Chain D.L.K.: How did you meet? Have you had previous musical experiences?
Freudstein: Andrew: Our shared love of horror films and music brought us together from an early age, when as a kid I used to rent ’80s video nasties under the pretense that my dad had ordered them. They’d warp my mind then I’d lend them to David and warp his. I guess we’re both pretty warped now!
David: We met at school when we were both 12, we were in the same class together. I had no musical experience until I was about 19 when a friend told me about a cheap guitar in a charity shop. It came with an ancient book about learning rock and roll chords. Back in the summer of ’91….We didn’t start to do music together until much later when we discovered a shared love of electronic music and beer.
Chain D.L.K.: Your band name recalls Frankenstein and your first album Mondo Freudo, the mondo movies. Can you explain how much and how the horror/B-movie iconography influences your music?
Freudstein: David: I am obsessed with all things horrific, especially if they are from the ’70s or ’80s. I have always been hugely into horror films since I was a child. The more sick and twisted the better. There is a whole wonderful world of genres such as mondo, gore and exploitation with their subgenres involving zombies, cannibals and psychos! It’s an amazing world that has such things in it! Horror films have influenced everything in my life, especially music. I strive to honour the atmospheres created in the films I love so much, and take them in the context of today. The world is more horrific than ever and I want to rub peoples faces in that fact using music.
Andrew: The band name is taken from Lucio Fulci’s horror classic House By the Cemetery. It revolves around a character called Dr. Jacob Freudstein who is made up of a mosaic of children’s corpses. A lot of our music is informed by horror films and the sense of foreboding they create. Most bands just use the horror iconography as a visual gimmick and that has nothing to do with horror films or their soundtracks. But for Freudstein, musically, that’s the starting point.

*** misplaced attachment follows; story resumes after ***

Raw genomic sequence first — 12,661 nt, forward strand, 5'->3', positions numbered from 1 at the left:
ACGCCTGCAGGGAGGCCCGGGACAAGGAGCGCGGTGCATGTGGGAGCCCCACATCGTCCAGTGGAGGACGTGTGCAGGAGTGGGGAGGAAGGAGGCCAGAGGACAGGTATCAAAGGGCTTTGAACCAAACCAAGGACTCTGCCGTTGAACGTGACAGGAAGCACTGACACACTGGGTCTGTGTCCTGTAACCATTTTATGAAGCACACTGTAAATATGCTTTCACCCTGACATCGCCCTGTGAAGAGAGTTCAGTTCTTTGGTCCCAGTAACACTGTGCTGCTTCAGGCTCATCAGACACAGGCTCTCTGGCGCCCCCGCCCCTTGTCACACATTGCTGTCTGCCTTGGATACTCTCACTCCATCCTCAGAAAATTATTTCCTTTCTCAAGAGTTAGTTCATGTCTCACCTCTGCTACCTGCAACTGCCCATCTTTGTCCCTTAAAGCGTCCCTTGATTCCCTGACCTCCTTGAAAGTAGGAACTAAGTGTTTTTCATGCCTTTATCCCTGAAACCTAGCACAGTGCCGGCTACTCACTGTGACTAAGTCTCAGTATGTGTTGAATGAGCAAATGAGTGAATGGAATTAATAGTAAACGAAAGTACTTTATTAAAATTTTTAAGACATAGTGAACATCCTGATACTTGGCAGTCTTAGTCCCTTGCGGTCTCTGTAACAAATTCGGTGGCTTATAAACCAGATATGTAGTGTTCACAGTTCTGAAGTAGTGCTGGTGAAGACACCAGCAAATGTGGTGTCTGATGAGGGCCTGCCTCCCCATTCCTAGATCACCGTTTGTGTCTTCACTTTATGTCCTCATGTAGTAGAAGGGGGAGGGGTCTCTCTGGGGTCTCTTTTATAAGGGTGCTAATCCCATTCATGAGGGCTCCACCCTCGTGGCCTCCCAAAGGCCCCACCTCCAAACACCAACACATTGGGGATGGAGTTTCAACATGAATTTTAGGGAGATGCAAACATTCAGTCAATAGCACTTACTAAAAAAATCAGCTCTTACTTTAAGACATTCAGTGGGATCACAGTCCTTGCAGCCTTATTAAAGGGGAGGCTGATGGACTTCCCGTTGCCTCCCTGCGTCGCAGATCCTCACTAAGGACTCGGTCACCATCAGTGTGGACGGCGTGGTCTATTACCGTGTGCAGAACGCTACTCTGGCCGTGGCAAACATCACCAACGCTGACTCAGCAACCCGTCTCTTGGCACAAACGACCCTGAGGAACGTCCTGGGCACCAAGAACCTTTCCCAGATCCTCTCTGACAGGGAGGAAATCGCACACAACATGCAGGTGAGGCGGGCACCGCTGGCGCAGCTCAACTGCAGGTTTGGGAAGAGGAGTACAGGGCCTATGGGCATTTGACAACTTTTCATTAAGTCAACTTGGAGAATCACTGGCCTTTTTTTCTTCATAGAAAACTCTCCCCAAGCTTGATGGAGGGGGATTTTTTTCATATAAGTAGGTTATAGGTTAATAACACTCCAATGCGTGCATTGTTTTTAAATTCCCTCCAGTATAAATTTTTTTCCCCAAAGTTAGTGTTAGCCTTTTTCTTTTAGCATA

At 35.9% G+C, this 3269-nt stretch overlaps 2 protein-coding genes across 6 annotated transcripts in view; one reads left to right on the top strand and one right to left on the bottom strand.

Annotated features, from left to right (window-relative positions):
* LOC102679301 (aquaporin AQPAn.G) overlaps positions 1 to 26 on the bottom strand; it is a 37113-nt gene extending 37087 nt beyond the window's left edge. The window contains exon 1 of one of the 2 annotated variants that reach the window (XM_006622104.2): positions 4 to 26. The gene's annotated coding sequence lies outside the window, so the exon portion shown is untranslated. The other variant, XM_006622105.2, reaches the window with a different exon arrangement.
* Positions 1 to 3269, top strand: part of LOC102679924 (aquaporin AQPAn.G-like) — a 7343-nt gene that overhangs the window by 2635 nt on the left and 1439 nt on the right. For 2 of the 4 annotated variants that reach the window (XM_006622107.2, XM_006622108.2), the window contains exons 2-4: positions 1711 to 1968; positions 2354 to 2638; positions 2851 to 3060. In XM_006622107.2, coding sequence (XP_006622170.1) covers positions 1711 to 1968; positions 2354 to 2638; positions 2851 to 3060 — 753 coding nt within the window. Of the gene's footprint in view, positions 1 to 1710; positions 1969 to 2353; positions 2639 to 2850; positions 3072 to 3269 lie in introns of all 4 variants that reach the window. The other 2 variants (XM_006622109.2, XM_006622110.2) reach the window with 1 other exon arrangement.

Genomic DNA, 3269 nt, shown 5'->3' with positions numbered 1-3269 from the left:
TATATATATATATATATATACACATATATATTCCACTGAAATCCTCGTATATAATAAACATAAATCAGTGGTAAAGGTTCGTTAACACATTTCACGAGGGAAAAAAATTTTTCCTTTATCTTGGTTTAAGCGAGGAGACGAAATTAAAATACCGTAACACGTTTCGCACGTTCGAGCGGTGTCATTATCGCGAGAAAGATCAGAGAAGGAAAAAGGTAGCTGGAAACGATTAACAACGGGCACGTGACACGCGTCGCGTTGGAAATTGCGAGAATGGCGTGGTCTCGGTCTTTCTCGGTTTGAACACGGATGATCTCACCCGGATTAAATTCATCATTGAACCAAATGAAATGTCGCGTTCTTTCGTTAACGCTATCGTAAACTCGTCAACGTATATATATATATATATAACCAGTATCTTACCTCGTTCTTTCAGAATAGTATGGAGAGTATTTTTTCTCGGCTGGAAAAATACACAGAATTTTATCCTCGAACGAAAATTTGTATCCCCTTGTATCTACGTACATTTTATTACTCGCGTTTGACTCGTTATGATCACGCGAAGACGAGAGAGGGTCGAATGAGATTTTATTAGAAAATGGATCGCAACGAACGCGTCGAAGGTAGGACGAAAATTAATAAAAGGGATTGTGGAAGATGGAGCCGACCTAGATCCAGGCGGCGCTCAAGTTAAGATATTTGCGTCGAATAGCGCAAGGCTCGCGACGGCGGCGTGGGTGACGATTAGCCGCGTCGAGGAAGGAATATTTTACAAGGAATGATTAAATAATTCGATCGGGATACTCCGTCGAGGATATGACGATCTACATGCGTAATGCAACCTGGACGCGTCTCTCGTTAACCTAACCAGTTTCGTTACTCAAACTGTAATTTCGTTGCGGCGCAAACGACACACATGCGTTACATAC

Chain D.L.K.: As your main influences there are also Goblin, the Italian band famous for their Dario Argento movie soundtracks. Do you think you have their same approach to music? I mean, do you think you compose your tracks by taking care mainly with the atmosphere they can create?
Freudstein: David: We both love the Goblin, but have a very different approach to writing music. They have done some great songs on albums like “Il Fantastico Viaggio del Bagarozzo Mark”, but most of their work is instrumental and soundtrack-based. We are song-based on our first two albums. I think atmosphere is very important to Freudstein, but the actual musical notes and chords have to come first. So many bands bore me to death lately. It seems they use some sort of auto-compose software to get their music! Never any strange chords or progressions, never any experiments or crossing of genres. Everything has to fit neatly into the sound they are looking for, and as a result every song sounds the same. The only difference is that if they are lucky one song actually has a catchy melody and this is their “hit.” So many albums of filler…boring.